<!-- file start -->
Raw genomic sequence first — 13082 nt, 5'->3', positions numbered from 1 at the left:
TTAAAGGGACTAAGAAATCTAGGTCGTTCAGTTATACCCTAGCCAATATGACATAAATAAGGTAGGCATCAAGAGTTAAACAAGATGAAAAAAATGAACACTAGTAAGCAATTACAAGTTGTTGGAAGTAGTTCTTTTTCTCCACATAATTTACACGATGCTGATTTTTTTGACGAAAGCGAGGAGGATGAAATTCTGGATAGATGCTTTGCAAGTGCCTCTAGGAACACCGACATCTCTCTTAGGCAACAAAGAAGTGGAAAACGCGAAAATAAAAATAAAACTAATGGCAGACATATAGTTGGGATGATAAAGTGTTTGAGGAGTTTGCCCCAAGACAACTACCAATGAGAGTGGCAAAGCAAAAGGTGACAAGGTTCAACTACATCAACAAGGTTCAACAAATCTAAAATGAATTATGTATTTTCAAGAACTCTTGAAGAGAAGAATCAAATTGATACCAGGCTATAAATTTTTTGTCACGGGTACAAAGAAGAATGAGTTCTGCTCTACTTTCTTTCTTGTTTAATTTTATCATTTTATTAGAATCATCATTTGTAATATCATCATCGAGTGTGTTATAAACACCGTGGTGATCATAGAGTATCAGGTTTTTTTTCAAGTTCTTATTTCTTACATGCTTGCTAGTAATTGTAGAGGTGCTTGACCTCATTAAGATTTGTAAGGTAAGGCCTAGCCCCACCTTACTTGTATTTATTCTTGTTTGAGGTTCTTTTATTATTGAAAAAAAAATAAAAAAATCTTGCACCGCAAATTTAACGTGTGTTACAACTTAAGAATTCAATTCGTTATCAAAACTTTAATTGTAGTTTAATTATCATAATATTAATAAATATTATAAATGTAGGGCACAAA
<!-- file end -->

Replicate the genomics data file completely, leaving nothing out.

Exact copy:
Raw genomic sequence first — 13082 nt, 5'->3', positions numbered from 1 at the left:
TTAAAGGGACTAAGAAATCTAGGTCGTTCAGTTATACCCTAGCCAATATGACATAAATAAGGTAGGCATCAAGAGTTAAACAAGATGAAAAAAATGAACACTAGTAAGCAATTACAAGTTGTTGGAAGTAGTTCTTTTTCTCCACATAATTTACACGATGCTGATTTTTTTGACGAAAGCGAGGAGGATGAAATTCTGGATAGATGCTTTGCAAGTGCCTCTAGGAACACCGACATCTCTCTTAGGCAACAAAGAAGTGGAAAACGCGAAAATAAAAATAAAACTAATGGCAGACATATAGTTGGGATGATAAAGTGTTTGAGGAGTTTGCCCCAAGACAACTACCAATGAGAGTGGCAAAGCAAAAGGTGACAAGGTTCAACTACATCAACAAGGTTCAACAAATCTAAAATGAATTATGTATTTTCAAGAACTCTTGAAGAGAAGAATCAAATTGATACCAGGCTATAAATTTTTTGTCACGGGTACAAAGAAGAATGAGTTCTGCTCTACTTTCTTTCTTGTTTAATTTTATCATTTTATTAGAATCATCATTTGTAATATCATCATCGAGTGTGTTATAAACACCGTGGTGATCATAGAGTATCAGGTTTTTTTTCAAGTTCTTATTTCTTACATGCTTGCTAGTAATTGTAGAGGTGCTTGACCTCATTAAGATTTGTAAGGTAAGGCCTAGCCCCACCTTACTTGTATTTATTCTTGTTTGAGGTTCTTTTATTATTGAAAAAAAAATAAAAAAATCTTGCACCGCAAATTTAACGTGTGTTACAACTTAAGAATTCAATTCGTTATCAAAACTTTAATTGTAGTTTAATTATCATAATATTAATAAATATTATAAATGTAGGGCACAAA